One of the interesting elements of the series is how you've taken the philosophy of magical thinking and turned it into a kind of a religion within the world of Low. We've seen little glimpses of Stel with her mentor in that religion or philosophy, and I was wondering if that's going to remain a background element, or if that's something we might explore in the future?
Rick Remender: I definitely plan to do a little more. The religion itself is based on some interesting aspects of science and quantum theory about objects not actually taking their form until they're viewed. Which is really heady stuff, but it got me thinking as I was reading about it that if what's inside a present that's given to me doesn't actually solidify in form into that present - meaning that the reality I live in and the various possibilities of what are in there is a Roulette wheel until I open it and look at it - then the molecules form into this reality's version of what was in that present. And this is stuff I've seen in documentaries, and read about quite a bit on futurism sites and new science. It's very fascinating that life could have an effect on choosing the reality that it's in, and I got to think that, what if your optimism, what if your perspective on something were actually to inform if it was a good thing or a bad thing inside that box?
And that's really where Stel's religion and the quantumology comes from. And we will see that dug into a little bit more and see some interesting things happen with that. Hopefully surprising and fun. I don't want to give it away, but yeah, we're definitely building to some stuff with that.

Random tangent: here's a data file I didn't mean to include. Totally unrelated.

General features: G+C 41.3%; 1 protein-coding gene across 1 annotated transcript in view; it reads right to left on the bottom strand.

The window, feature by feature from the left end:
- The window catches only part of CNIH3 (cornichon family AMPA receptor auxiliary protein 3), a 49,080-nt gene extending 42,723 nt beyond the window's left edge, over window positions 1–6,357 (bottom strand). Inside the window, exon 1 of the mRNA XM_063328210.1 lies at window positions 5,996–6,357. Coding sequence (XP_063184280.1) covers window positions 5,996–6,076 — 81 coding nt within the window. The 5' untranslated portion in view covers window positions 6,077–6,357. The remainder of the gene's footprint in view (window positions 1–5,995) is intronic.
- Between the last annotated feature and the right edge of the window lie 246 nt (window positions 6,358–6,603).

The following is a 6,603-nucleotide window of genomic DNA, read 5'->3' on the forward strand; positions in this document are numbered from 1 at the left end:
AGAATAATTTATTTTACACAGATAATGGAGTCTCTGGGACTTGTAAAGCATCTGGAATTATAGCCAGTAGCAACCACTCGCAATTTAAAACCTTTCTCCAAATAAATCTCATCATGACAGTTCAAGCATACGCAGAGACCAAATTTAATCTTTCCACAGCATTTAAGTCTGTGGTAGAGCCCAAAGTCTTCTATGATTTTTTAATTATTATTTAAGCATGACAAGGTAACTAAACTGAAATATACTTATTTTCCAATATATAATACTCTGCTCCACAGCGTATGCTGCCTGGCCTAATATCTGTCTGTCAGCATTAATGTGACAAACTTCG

You've built this kind of spectrum of optimism between Della and Stel. Where would you put yourself on that spectrum? Are you more in tune with Stel's irrational optimism, or more with Della's extreme pessimism?
Rick Remender: I'd say I probably fall in the middle. The pendulum is always sort of swinging. There are days when writing Stel is easy for me, and there are days when, in order to sell the notion of that optimism, and to sell the notion of how she buys into this, is very difficult. Low #10 is one of the things, frankly, I'm most proud of in my career, but it was very, very, very difficult for me, because I had to sell, not only to the reader, but to myself how Stel holds onto this somewhat irrational optimism in the face of all of the horror that she's up against. It all felt, not trite the first two, three, four drafts, it just felt easy, and it felt like there were holes in it that I was glossing over and expecting people to just take with a grain of salt and move on. I didn't want to do that.